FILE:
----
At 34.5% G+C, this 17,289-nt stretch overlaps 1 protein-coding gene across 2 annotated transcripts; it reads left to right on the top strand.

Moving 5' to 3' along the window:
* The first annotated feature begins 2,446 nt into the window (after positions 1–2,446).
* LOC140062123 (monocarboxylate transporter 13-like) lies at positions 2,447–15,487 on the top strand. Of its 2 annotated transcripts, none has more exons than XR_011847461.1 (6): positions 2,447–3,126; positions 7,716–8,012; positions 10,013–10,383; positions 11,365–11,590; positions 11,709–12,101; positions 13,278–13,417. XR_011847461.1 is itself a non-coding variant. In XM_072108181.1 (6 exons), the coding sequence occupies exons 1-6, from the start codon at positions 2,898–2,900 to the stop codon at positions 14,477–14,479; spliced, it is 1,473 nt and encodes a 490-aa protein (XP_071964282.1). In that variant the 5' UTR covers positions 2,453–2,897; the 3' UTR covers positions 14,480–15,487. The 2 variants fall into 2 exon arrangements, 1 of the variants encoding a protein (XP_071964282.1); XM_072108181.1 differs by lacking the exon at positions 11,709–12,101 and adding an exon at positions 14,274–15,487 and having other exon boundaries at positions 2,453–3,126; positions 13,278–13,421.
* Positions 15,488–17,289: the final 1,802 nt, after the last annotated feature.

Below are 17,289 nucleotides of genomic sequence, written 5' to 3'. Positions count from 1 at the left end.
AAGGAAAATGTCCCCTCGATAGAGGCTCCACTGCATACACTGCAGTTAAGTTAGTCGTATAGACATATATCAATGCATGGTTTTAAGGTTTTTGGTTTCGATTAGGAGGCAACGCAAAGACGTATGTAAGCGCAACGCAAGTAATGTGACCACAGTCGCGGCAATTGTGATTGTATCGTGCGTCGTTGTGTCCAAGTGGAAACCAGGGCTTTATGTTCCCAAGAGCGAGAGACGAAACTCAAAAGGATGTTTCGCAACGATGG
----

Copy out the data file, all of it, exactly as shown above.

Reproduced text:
At 34.5% G+C, this 17,289-nt stretch overlaps 1 protein-coding gene across 2 annotated transcripts; it reads left to right on the top strand.

Moving 5' to 3' along the window:
* The first annotated feature begins 2,446 nt into the window (after positions 1–2,446).
* LOC140062123 (monocarboxylate transporter 13-like) lies at positions 2,447–15,487 on the top strand. Of its 2 annotated transcripts, none has more exons than XR_011847461.1 (6): positions 2,447–3,126; positions 7,716–8,012; positions 10,013–10,383; positions 11,365–11,590; positions 11,709–12,101; positions 13,278–13,417. XR_011847461.1 is itself a non-coding variant. In XM_072108181.1 (6 exons), the coding sequence occupies exons 1-6, from the start codon at positions 2,898–2,900 to the stop codon at positions 14,477–14,479; spliced, it is 1,473 nt and encodes a 490-aa protein (XP_071964282.1). In that variant the 5' UTR covers positions 2,453–2,897; the 3' UTR covers positions 14,480–15,487. The 2 variants fall into 2 exon arrangements, 1 of the variants encoding a protein (XP_071964282.1); XM_072108181.1 differs by lacking the exon at positions 11,709–12,101 and adding an exon at positions 14,274–15,487 and having other exon boundaries at positions 2,453–3,126; positions 13,278–13,421.
* Positions 15,488–17,289: the final 1,802 nt, after the last annotated feature.

Below are 17,289 nucleotides of genomic sequence, written 5' to 3'. Positions count from 1 at the left end.
AAGGAAAATGTCCCCTCGATAGAGGCTCCACTGCATACACTGCAGTTAAGTTAGTCGTATAGACATATATCAATGCATGGTTTTAAGGTTTTTGGTTTCGATTAGGAGGCAACGCAAAGACGTATGTAAGCGCAACGCAAGTAATGTGACCACAGTCGCGGCAATTGTGATTGTATCGTGCGTCGTTGTGTCCAAGTGGAAACCAGGGCTTTATGTTCCCAAGAGCGAGAGACGAAACTCAAAAGGATGTTTCGCAACGATGG